Stephania Bell: Mike Cameron

The physical therapist in me liked what I saw Thursday when I checked in on the Boston Red Sox as they faced the Tampa Bay Rays in Port Charlotte, Fla. Three key players whose 2010 seasons were cut short by injuries were on the field making plays as if they hadn't missed a beat.

Fantasy baseball owners and Red Sox fans will be happy to know that the team as a whole is on the mend following an injury-plagued 2010 season. Only two key players I wanted to check on did not play Thursday. But second baseman Dustin Pedroia (foot surgery) was out of the lineup only because he will be making the lengthy bus trip to Kissimmee on Friday when the Red Sox face the Houston Astros. And newly acquired first baseman Adrian Gonzalez (shoulder surgery) has taken batting practice and could see game action next week.

Corner infielder Kevin Youkilis was at third base Thursday and played like the seasoned veteran he is, hitting his first double of the spring. Forget that he had thumb surgery in August to repair a torn adductor muscle (at the base of the thumb). Youkilis was hitting and throwing as far back as October, making his injury seem like a distant memory.

Meanwhile, outfielder Jacoby Ellsbury turned in four innings in center field. He didn't manage a hit, but he looked to be in great shape. Most importantly, he didn't make any physical contact with the ground or another player; considering his 2010 woes, that's a good thing. By all accounts, those who have been watching him this spring, including ESPNBoston.com writer Gordon Edes, have been saying he looks solid and appears to be past the rib injuries that plagued him in 2010.

[+] EnlargeMike Cameron
Derick E. Hingle/US PresswireOutfielder Mike Cameron, 38, says he is eager to get back into a baseball groove after offseason surgery to address a sports hernia.
The player who garnered the bulk of my attention, however, was Mike Cameron. The 38-year-old outfielder (who, incidentally, is in better shape than many twenty-somethings) served as a DH on Thursday and put his body through some physical tests. Cameron, who underwent surgery in the offseason to address a bilateral sports hernia, showed no hesitation diving headfirst for third base when he had to return quickly following a lineout. He got up carefully, dusted himself off, then scored on the next play. Two innings later, Cameron took a more traditional foot-first slide into second base but was out as the result of a double play. Perhaps most importantly, from my perspective, Cameron's play was instinctive and aggressive, not guarded or tentative.

After the game, Cameron confirmed that he feels great physically. Although he was the DH Thursday, he has spent time in the field and feels that he has put himself through all the necessary paces to know he's fully healthy.

Pointing out that he has been rehabbing "since Aug. 27, four days after surgery," Cameron says he's physically ready; it's just a matter of getting reps in after being out for so long.

"I've been out of baseball since July," Cameron said. "Now it's just a matter of getting back in the groove. I'm feeling good, and my swing feels more powerful now."

And while he has been out of baseball since July, he was playing hurt long before that. Cameron said he was injured first on the right side, then about 10 days later on the left. Sports hernia injuries most notably sap an athlete's power, making it virtually impossible for him to run. I asked him how he had been able to last as long as he did. Cameron acknowledged that he lost his power -- both in the field and at the plate -- but he wanted to try to keep going as long as he could. He would play one day, then take two off, but eventually it was time to shut it down for the season.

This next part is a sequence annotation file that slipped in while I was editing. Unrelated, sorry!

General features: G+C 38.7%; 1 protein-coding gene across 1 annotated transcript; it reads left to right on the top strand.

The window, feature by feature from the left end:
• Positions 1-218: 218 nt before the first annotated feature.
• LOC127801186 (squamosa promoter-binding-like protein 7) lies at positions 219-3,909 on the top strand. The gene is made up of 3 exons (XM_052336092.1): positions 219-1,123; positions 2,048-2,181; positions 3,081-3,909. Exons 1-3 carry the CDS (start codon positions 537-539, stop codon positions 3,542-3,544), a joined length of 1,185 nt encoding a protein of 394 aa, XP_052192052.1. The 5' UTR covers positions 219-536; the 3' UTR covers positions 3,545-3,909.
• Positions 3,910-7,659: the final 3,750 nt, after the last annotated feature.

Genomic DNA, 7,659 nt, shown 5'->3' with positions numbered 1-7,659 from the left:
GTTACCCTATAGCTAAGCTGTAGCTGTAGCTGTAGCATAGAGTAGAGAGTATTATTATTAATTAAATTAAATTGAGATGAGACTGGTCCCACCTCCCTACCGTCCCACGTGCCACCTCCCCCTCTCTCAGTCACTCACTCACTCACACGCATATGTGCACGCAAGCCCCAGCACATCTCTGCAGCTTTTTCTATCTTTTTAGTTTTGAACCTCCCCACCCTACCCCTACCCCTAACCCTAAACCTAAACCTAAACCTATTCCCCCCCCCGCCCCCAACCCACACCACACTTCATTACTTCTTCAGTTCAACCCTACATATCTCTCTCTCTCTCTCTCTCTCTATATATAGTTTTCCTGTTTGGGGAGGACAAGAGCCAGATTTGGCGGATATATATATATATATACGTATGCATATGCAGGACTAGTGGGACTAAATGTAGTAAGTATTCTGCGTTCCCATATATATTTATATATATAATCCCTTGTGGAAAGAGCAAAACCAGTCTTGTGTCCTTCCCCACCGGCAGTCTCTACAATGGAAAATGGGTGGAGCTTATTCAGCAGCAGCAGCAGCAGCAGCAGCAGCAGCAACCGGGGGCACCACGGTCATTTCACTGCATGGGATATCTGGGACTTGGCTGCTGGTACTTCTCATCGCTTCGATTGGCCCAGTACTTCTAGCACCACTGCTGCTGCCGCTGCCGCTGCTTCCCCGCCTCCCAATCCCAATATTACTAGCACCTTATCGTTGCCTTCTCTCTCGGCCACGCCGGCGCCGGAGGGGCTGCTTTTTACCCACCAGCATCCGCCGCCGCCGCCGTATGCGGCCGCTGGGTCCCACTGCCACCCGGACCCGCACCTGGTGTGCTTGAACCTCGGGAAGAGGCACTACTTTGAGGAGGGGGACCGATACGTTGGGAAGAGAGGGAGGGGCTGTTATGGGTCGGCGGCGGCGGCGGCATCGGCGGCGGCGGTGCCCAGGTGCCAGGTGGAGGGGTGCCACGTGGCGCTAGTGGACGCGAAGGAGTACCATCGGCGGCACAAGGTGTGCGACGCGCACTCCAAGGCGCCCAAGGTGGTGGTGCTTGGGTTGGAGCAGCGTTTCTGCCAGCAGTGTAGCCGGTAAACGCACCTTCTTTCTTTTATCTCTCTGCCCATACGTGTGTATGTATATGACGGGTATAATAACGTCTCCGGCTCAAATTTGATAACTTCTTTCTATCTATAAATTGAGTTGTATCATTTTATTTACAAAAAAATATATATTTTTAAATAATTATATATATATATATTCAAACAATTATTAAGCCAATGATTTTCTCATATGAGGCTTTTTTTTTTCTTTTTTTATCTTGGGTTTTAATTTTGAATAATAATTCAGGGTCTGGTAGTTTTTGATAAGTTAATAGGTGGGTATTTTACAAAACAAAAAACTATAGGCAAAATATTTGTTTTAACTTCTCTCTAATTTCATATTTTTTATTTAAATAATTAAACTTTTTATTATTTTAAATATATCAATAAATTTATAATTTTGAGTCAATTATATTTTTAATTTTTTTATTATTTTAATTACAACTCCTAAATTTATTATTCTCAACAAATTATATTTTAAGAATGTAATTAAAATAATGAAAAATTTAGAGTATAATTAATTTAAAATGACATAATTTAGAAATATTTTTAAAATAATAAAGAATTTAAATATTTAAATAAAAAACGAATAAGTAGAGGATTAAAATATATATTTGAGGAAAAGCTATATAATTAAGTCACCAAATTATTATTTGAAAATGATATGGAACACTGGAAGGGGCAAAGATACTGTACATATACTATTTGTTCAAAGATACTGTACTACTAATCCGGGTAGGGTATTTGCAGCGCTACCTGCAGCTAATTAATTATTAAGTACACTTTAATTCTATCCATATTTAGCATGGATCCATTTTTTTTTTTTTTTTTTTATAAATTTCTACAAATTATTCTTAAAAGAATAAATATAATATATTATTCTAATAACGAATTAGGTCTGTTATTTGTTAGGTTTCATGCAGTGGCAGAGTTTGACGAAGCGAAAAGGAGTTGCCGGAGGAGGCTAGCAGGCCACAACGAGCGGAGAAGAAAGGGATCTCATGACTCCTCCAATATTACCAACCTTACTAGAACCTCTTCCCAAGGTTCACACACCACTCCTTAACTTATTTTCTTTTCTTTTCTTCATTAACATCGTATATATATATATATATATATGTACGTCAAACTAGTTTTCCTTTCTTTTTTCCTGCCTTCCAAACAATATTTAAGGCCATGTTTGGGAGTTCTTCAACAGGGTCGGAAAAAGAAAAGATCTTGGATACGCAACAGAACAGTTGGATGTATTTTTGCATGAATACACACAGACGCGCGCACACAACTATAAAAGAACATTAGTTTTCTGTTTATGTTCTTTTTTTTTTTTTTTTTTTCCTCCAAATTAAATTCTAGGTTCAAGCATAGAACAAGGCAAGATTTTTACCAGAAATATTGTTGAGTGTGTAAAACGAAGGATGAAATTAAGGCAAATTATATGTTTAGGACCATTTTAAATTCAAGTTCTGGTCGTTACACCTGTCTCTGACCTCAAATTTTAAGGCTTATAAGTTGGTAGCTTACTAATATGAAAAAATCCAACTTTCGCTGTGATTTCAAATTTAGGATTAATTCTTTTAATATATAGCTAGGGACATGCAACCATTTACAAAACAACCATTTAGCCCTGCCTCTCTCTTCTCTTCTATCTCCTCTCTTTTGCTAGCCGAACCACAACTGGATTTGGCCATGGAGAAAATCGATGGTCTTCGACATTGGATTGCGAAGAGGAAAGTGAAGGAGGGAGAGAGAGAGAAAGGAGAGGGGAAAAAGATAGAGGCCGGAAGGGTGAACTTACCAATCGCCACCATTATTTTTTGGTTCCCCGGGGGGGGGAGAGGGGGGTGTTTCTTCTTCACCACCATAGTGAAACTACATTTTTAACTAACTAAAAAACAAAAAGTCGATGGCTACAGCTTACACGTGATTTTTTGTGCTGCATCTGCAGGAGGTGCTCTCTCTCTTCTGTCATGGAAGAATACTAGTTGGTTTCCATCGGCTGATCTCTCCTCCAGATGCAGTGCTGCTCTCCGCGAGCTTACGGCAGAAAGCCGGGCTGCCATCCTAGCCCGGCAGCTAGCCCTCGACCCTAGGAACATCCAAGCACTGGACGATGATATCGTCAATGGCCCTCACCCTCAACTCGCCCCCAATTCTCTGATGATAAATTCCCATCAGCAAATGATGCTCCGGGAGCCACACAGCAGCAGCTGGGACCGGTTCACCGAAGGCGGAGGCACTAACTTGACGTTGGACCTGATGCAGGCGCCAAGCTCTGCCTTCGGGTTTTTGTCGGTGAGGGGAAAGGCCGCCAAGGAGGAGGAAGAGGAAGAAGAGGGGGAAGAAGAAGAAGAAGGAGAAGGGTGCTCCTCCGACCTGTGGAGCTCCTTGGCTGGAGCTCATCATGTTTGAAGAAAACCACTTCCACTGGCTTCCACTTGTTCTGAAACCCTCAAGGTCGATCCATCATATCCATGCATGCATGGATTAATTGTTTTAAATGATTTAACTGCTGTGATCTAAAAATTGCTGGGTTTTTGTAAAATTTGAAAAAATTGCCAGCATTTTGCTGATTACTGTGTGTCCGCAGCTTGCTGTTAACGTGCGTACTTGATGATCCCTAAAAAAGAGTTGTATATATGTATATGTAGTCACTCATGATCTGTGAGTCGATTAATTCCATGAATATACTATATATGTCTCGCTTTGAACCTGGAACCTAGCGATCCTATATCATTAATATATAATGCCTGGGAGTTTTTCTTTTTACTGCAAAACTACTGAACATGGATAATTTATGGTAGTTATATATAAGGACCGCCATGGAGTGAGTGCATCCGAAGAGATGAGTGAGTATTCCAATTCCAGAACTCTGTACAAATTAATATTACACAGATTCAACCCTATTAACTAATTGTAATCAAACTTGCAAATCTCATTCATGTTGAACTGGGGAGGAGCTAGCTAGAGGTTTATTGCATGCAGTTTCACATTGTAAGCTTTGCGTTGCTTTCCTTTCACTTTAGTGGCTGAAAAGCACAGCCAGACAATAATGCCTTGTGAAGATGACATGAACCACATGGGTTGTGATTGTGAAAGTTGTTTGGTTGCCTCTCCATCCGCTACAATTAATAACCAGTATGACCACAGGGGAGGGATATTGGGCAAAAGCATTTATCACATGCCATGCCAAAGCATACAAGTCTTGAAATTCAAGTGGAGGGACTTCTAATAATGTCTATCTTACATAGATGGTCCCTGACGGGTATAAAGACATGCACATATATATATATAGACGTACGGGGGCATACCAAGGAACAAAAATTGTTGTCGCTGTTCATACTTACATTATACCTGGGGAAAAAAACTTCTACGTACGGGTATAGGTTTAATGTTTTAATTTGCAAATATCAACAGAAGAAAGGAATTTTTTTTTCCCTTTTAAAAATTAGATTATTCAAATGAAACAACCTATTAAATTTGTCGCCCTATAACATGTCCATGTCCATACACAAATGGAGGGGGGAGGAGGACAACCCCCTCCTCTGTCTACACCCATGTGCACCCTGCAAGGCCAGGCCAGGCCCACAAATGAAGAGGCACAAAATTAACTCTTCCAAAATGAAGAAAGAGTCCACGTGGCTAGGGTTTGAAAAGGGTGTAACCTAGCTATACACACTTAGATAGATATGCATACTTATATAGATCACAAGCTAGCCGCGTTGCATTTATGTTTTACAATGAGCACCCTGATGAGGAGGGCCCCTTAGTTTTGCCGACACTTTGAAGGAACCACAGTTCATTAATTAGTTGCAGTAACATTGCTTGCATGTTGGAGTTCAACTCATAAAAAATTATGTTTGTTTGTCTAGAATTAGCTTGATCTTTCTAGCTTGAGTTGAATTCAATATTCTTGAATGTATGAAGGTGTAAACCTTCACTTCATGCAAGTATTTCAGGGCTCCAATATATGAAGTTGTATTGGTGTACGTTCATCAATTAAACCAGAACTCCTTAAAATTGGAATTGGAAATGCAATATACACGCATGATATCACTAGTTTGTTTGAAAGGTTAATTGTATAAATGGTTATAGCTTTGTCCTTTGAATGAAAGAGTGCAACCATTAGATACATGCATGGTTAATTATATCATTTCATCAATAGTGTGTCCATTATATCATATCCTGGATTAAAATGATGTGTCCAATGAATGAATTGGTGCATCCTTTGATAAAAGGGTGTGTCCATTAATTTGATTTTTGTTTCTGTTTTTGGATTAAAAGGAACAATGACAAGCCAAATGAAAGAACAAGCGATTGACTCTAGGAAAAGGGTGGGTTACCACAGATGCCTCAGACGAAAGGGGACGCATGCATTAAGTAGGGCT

"It was tougher mentally than anything," said Cameron when speaking about the lack of energy he felt from his body when trying to perform. "But I had to adjust to what was given to me. I think it's good for me now to understand what the body goes through."

Cameron says he is focused on staying healthy, and he stays loose in the dugout -- he has extra energy to burn when serving as the DH -- by doing simple exercises and stretches.

Now that's something a physical therapist likes to see.
The bad news: There are more injured players this week than there were a week ago. The good news: Not every one of them has required a trip to the disabled list.

Take Joe Mauer, for instance. What sounded potentially very serious at first turned out to be not so bad after all. That said, there are several more injured players who still might end up on the DL. It's important to take it all in context, though. It's May. Teams have learned over time that it's better to play it safe in May and have an athlete put the injury behind him. No one wants to lose a star in the middle of a late-season pennant race, especially if it's because of a recurring injury.

On that note, here are the players I'm looking at this week:

Troy Tulowitzki, SS, Colorado Rockies (status unknown): Tulowitzki made an early exit from Sunday's game after making an awkward movement in the fifth inning while attempting to turn a double play. It was later reported that he had suffered a quadriceps (the large muscle on the front of the thigh) strain and that the injury was not considered serious.

Troy Tulowitzki
Jeff Gross/Getty ImagesTroy Tulowitzki left Sunday's gane because of a quad injury.
In 2008, Tulowitzki did suffer a serious quadriceps (or quad) injury that kept him out for months. But it was his left thigh that was hurt two years ago when he actually tore the tendon attachment away from the bone. According to the Rockies' official website, this injury is to his right quad. Tulowitzki described it as "the same spot, but a different leg." His status is currently being described as day-to-day, but he did undergo an MRI on his leg.